The International Press Institute is outraged at reports that Malawi journalist Ernest Mahwayo faces a charge of “conduct likely to breach peace” for taking pictures of President Bingu wa Mutharika’s lavish home.
Mahwayo, 31, was released on bail yesterday – two days after he was first arrested for taking pictures of the president’s 58 room mansion, Ndata Farm, which has caused consternation among NGOs who would like the president to reveal the source of his wealth, a report on the Maravi Post’s website said.
Mahwayo writes for the Catholic publishing group Montford Media and was working on a piece for its vernacular Mkwaso newspaper when he was arrested. Editor Father Andrew Kaufa told the Daily Times newspaper that he had sent the reporter on a “fact finding mission” after receiving a number of calls about social problems in the Thyolo area, where the president’s home is situated.
Recently, several hundred staff members were laid off from the Malawi public broadcaster and the privately-owned Blantyre Printing and Publishing, which owns several newspapers, reports say.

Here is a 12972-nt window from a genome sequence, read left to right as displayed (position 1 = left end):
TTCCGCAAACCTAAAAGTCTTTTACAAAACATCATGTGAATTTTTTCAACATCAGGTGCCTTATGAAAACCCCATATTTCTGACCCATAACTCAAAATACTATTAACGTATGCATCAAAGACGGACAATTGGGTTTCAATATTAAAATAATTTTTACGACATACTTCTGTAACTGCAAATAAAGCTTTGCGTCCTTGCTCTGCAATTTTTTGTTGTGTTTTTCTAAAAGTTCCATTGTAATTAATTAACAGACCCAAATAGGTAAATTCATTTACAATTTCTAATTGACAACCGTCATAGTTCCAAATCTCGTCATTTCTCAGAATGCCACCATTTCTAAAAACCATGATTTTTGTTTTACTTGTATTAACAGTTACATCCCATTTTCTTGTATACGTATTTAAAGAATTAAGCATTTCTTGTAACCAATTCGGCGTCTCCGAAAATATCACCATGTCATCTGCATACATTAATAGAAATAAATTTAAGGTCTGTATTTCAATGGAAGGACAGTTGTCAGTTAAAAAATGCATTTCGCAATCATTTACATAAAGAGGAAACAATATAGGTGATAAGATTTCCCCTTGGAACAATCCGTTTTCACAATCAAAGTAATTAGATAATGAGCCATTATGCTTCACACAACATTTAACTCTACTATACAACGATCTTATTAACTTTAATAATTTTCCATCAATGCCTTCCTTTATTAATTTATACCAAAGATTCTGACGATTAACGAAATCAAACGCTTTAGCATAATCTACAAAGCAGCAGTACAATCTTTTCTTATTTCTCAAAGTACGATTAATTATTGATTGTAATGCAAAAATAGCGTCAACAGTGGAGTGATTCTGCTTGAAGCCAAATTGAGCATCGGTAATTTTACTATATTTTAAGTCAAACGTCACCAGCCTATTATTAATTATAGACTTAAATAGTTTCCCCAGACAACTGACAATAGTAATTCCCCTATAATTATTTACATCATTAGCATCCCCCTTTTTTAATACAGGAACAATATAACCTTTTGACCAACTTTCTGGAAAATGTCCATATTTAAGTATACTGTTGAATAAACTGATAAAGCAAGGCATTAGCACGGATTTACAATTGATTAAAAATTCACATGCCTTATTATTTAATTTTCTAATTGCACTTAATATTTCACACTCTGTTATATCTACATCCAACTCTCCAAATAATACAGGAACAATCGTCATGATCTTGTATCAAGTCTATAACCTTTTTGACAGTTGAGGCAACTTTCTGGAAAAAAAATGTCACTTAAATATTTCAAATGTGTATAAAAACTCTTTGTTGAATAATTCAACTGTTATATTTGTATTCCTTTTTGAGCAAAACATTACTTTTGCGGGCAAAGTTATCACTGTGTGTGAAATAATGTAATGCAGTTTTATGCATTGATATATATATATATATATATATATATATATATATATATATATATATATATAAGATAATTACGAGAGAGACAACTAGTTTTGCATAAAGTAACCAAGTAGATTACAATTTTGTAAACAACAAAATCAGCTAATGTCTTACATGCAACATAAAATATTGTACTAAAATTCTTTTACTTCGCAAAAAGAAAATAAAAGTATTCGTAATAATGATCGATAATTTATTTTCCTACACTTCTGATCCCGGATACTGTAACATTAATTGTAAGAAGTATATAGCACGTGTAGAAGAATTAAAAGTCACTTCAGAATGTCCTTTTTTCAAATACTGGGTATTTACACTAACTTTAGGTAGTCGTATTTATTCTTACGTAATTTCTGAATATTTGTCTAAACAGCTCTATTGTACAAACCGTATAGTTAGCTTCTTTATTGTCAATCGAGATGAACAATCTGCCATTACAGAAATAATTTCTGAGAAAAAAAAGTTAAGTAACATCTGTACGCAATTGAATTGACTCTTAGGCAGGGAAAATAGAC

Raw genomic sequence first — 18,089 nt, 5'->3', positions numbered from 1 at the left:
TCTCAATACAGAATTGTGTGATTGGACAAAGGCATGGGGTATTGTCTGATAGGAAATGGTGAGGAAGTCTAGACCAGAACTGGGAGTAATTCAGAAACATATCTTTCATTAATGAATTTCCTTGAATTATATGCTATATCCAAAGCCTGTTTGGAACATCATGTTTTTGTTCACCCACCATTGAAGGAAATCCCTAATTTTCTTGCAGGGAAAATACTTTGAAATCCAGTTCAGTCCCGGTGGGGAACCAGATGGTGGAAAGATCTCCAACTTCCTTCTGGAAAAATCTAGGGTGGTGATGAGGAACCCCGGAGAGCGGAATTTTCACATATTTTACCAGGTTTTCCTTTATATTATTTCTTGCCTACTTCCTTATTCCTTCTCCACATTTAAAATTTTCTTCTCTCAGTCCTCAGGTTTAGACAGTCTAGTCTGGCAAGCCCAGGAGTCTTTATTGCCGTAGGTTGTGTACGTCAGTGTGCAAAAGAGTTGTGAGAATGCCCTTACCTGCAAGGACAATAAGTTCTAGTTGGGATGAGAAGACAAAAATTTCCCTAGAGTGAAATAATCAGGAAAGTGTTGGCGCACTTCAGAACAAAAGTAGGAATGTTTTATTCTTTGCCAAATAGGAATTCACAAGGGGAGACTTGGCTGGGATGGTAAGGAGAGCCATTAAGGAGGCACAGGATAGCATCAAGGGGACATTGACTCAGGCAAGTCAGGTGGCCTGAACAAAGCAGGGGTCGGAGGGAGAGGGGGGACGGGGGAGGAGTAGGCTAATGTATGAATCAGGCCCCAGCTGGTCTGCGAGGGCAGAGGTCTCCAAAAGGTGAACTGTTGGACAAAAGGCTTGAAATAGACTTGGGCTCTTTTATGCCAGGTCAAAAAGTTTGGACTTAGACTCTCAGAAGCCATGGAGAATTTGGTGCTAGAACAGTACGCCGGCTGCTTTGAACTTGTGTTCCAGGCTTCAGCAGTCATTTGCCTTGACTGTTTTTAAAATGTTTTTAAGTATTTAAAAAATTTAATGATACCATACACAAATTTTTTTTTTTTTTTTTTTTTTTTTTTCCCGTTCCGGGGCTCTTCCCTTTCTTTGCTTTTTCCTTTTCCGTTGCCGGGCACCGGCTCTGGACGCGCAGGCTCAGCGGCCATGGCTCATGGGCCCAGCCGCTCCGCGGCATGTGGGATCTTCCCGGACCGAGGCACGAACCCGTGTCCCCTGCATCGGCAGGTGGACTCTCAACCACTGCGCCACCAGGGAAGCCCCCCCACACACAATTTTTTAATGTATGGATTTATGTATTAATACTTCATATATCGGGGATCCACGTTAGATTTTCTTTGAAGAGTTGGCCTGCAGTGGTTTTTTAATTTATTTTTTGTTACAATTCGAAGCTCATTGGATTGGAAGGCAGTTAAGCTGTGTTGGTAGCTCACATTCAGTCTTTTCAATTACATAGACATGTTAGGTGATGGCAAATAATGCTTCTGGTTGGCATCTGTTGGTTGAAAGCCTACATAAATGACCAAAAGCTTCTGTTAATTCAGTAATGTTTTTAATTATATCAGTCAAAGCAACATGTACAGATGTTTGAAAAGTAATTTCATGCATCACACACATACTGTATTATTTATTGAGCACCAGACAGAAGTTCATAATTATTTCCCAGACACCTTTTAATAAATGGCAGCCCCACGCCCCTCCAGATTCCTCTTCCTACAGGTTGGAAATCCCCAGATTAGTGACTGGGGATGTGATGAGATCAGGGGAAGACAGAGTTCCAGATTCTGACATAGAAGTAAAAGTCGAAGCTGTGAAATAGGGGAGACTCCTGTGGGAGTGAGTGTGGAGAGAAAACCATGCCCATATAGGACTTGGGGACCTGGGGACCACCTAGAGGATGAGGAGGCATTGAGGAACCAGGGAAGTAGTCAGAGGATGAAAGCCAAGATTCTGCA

The Malawi Broadcasting Corporation reduced its headcount from 700 to 418, reportedly sending employees to work other government jobs at lower salaries; the Blantyre publishing group lost 44 employees – all as a result of Malawi’s worsening financial problems, which themselves were a consequence of “undemocratic rule and bad economic policies” that led donors to slash aid to the country, according to the Malawi Democrat.
“We are gravely concerned for the Malawi media,” said IPI Director Alison Bethel McKenzie. “For the past year, journalists have faced challenge after challenge from President Mutharika’s government, which seems bent on blocking any investigation into or criticism of its operations. The president must understand that a democracy can only remain vibrant if journalists are allowed to work without fear of imprisonment.”
Last year, President Mutharika threatened to shut down any media outlet that tarnished his image, IPI reported. In early 2011, an outdated law allowing the information minister to ban publications was updated so that he must now show “reasonable grounds” to do so – creating fear among journalists IPI spoke with that government was planning to put the law to use.
This July, protests against economic conditions were met with a brutal police crackdown that left several dead, and in which journalists covering the demonstrations were also targeted.